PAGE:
Rent Review

Whether a tenant was liable for an unexpected increase in index-linked rent

Rent Review

The background

Trillium (Prime) Property GP Ltd v Elmfield Road Ltd [2018] concerned a commercial reversionary lease of office space. The lease contained a rent review clause, with a mechanism which was index-linked. The case concerned the relevant date to be used for the rent calculation, and whether the Base Figure should be applied to the value of the initial rent at the time the lease was granted or whether it should be the rent figure payable immediately before the reversionary lease took effect.

The difference in rent when calculated using each method was approximately £300,000. The tenant argued that the lease wording was unclear, and that the amount of rent to be used for the rent review calculation was to be the amount payable as at September 2005, which was the lower figure payable from 29 September 2005 as per a Deed of Variation.

 

The decision

The Court of Appeal found in favour of the landlord. In reviewing the lease wording, the Court found no ambiguity; the tenant put forward an argument that the provision overcompensated the landlord for changes in the indexed rate. Essentially, by using the value of the rent payable under the new lease rather than the rent payable at the expiry of the initial lease, but by applying reference to inflation since 2005, the landlord benefited twice.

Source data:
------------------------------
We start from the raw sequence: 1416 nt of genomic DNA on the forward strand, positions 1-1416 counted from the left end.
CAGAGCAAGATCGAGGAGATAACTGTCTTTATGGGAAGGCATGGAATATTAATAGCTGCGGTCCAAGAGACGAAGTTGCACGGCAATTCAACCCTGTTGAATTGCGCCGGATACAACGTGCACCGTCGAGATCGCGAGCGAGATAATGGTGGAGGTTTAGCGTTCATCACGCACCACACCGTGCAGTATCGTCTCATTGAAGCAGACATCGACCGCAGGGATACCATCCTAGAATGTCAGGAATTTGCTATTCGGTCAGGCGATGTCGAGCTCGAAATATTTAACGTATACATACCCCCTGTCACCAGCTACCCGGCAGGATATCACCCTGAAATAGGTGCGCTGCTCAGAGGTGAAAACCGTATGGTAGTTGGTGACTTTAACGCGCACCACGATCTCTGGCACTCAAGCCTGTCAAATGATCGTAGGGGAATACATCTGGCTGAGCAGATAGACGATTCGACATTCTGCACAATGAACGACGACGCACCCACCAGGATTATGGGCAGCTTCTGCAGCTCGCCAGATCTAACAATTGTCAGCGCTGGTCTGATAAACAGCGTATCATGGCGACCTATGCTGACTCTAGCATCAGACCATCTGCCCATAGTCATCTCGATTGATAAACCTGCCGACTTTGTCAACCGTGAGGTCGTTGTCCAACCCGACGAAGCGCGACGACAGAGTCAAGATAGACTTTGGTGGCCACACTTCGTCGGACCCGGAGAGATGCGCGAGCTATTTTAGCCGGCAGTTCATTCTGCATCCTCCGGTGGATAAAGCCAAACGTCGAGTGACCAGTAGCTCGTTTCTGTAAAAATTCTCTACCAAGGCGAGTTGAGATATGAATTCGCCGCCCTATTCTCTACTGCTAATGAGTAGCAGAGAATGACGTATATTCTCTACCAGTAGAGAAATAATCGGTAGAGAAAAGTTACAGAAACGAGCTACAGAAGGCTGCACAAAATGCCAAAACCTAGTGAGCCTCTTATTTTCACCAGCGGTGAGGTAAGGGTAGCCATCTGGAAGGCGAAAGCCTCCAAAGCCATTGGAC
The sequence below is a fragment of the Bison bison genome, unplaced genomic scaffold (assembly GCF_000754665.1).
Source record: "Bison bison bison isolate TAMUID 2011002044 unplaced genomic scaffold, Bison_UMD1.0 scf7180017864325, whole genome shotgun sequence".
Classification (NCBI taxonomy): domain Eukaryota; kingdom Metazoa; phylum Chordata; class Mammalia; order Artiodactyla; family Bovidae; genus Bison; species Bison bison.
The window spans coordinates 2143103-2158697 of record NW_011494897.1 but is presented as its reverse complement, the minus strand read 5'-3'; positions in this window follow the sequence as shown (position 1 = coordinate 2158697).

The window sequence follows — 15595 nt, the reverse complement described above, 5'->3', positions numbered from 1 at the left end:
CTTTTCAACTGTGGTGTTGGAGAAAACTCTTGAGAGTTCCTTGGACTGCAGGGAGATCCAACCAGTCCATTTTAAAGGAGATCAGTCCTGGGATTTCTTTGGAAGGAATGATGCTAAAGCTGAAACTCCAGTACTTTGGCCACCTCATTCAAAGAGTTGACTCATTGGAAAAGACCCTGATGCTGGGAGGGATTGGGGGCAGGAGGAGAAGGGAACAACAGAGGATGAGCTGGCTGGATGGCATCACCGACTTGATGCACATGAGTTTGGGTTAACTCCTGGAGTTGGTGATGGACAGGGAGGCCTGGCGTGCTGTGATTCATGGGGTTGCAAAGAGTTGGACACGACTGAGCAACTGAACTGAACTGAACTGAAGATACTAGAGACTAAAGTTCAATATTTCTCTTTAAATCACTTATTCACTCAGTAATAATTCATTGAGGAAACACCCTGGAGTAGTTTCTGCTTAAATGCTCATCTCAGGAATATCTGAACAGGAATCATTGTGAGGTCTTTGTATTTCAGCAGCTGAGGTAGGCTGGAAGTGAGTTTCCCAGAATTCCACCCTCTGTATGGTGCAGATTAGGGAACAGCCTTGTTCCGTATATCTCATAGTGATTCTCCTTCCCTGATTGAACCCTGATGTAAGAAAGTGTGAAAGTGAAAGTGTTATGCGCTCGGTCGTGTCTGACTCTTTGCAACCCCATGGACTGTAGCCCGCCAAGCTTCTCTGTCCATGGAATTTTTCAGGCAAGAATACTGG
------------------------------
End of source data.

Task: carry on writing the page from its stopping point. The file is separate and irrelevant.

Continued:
However, regardless of its commercial effects, the Court found that the wording of the lease was sufficiently clear and professionally drafted. Even though the resulting rent review was costly to the tenant, this was not a reason to depart from a contract that was unambiguous. The tenant was therefore liable for the higher rent.

 

Advice and action for landlords

Reminiscent of Arnold v Britton, this case reinforces the Court’s view that, even where a decision results in a commercially-unfavourable position for a tenant, if the wording of the lease is clear then there is no reason to depart from it.     

Both parties were aware of the professionally-drafted terms at the time of entering into the contract and were subsequently bound by them. Parties are advised to check their rent review provisions carefully before entering into a lease; it may be appropriate to work through some examples in the documentation to make all references clear.   

Reminiscent of Arnold v Britton, this case reinforces the Court’s view that if the wording of the lease is clear, there is no reason to depart from it. Both parties were aware of the professionally-drafted terms and were bound by them.

Author

Philip Parkinson
Philip Parkinson
Legal Director

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